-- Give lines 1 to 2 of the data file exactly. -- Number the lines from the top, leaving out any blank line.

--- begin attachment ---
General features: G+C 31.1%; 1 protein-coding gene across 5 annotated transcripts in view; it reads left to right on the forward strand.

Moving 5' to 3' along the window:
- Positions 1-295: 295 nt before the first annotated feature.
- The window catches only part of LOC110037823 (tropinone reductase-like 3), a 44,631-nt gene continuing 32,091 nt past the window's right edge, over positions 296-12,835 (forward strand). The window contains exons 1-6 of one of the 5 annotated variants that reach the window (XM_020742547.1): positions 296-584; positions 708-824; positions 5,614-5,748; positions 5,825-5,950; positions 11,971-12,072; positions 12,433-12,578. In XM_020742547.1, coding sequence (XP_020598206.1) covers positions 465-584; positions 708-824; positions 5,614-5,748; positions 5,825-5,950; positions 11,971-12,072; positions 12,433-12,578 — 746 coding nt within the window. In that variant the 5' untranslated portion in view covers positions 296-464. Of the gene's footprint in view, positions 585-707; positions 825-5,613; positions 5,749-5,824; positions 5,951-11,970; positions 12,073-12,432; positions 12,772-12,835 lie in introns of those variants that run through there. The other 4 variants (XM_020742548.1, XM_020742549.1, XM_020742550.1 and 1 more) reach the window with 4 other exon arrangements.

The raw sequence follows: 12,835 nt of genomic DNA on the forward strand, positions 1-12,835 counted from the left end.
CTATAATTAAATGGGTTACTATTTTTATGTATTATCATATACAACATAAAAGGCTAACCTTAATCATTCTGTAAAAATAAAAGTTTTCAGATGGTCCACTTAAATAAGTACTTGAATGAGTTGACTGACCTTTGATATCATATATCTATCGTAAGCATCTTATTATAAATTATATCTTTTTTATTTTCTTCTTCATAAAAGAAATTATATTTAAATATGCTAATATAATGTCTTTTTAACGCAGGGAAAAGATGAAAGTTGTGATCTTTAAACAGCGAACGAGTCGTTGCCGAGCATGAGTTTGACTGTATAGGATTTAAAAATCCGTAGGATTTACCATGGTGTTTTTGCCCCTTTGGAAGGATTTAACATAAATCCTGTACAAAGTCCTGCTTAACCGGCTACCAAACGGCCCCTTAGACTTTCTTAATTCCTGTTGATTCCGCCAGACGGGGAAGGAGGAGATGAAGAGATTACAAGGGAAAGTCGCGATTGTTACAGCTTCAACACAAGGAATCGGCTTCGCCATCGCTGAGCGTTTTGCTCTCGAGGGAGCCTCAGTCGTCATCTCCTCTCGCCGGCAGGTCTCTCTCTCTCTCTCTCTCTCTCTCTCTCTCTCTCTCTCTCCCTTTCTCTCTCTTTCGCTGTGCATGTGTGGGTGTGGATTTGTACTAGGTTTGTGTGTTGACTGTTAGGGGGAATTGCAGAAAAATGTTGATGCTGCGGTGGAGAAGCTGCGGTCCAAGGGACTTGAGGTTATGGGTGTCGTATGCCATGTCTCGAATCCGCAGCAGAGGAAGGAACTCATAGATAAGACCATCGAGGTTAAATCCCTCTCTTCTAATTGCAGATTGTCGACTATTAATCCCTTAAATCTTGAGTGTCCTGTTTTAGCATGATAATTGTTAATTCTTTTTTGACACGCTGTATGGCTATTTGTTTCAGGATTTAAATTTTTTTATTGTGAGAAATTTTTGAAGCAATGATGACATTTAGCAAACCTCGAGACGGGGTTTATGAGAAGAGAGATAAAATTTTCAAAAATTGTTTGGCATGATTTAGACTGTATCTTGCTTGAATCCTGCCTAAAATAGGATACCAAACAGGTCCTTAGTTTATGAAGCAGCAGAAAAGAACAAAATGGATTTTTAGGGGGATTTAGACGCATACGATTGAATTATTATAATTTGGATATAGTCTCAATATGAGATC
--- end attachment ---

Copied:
General features: G+C 31.1%; 1 protein-coding gene across 5 annotated transcripts in view; it reads left to right on the forward strand.

Moving 5' to 3' along the window: